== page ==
• Article
  • 26 Mar 2024
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Adam Stockley

UK’s New Space Apprenticeship Scheme Seeks to Close Skills Gap

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Earlier this month, we discussed the role of apprenticeships in aerospace and their continued relevance as a route into the industry. Aerospace is a well-developed industry in the UK, with numerous paths into employment. However, the same is not yet true for the comparatively novel British space industry.


Luckily, though, BAE Systems recently announced a new degree apprenticeship scheme specifically for space systems. Let’s look at what this involves and what it’ll mean for the future of the industry.

BAE Systems’ Degree Apprenticeship

The new BAE degree apprenticeship is being launched in collaboration with the University of Portsmouth. Apprentices will receive a combined in-class and on-the-job education that involves completing a bachelor’s degree in Space Systems Engineering. During this four-and-a-half-year degree, apprentices will also learn on the job with BAE.

The degree itself will focus on the types of theory you’d expect, such as CAD, mission design, materials and manufacturing, space science, telecommunications, and more. The practical side of the apprenticeship will involve hands-on work at BAE’s sites in Guildford and Alton, focusing on mission analysis, software development, attitude and orbit control systems, and electronics.

There are several benefits to entering the industry through the apprenticeship route. First, it’s impossible to overstate the advantage of learning from talented individuals on the job at their work sites. Space engineering is both very theoretical and highly practical and benefits from seeing how things work in the real world.

Also, this course specifically has been built by leading experts, including government representatives and industry leaders. As such, it not only focuses on current cutting-edge trends but is also well-positioned to pivot to emerging technologies in the future.

Addressing the Skills Gap

We’ve spoken at length in the past about the UK’s desire to level up its space sector. However, as a government survey published in September 2023 shows, there is a notable skills gap holding the industry back.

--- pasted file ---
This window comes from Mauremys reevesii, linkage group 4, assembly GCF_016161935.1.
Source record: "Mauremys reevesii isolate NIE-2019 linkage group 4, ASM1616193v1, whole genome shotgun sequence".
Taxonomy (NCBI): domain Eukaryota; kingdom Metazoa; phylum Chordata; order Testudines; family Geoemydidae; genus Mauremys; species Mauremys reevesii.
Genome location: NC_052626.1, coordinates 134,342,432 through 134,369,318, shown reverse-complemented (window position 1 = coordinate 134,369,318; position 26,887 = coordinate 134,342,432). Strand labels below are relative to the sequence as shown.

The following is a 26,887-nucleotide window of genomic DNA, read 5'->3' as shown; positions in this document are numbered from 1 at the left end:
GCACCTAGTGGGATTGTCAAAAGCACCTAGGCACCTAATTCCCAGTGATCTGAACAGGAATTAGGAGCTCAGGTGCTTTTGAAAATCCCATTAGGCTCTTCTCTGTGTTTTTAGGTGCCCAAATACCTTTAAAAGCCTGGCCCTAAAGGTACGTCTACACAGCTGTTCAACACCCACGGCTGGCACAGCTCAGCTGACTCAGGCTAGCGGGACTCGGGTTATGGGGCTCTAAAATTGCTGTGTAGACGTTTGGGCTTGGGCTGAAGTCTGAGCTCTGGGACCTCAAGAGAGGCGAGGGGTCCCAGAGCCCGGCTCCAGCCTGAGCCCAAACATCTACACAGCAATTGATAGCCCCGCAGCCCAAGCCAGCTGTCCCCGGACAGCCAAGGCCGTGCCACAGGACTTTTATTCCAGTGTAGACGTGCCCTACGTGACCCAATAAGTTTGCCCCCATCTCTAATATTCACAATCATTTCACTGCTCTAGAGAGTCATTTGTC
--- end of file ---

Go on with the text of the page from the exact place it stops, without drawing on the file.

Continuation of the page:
The survey found that 51% of space-related organisations reported skills gaps in their workforce. This rose to 65% for large organisations, although both of these figures are lower than the UK economy as a whole (73%).

Importantly, these skills gaps can be found mainly in tech-related areas, such as AI and machine learning and data analysis. This should hardly come as a surprise, as these sectors are fairly novel, despite having carved out a vital niche in the near future of space operations.

This data should highlight the need for apprenticeship schemes such as the one offered by BAE. Arguably the easiest way to address the skills gap is from the ground up by training new entrants to understand and work with these new technologies. Data analysis isn’t new, but the way we analyse and manipulate it constantly changes.

What Other Schemes Exist?

BAE’s apprenticeship scheme isn’t the only option. In 2023, the Department for Education launched a Level 6 Space Systems scheme with Airbus – the same level as BAE’s. Oxfordshire Advanced Skills has a Level 4 Space Technician Apprenticeship, and UK Space has further information about early career opportunities.

We’ll likely see even more schemes pop up over the next few years. The industry has plenty of data regarding skills gaps and future trends, so it shouldn’t be too long until this is converted into courses that open up the UK’s space industry.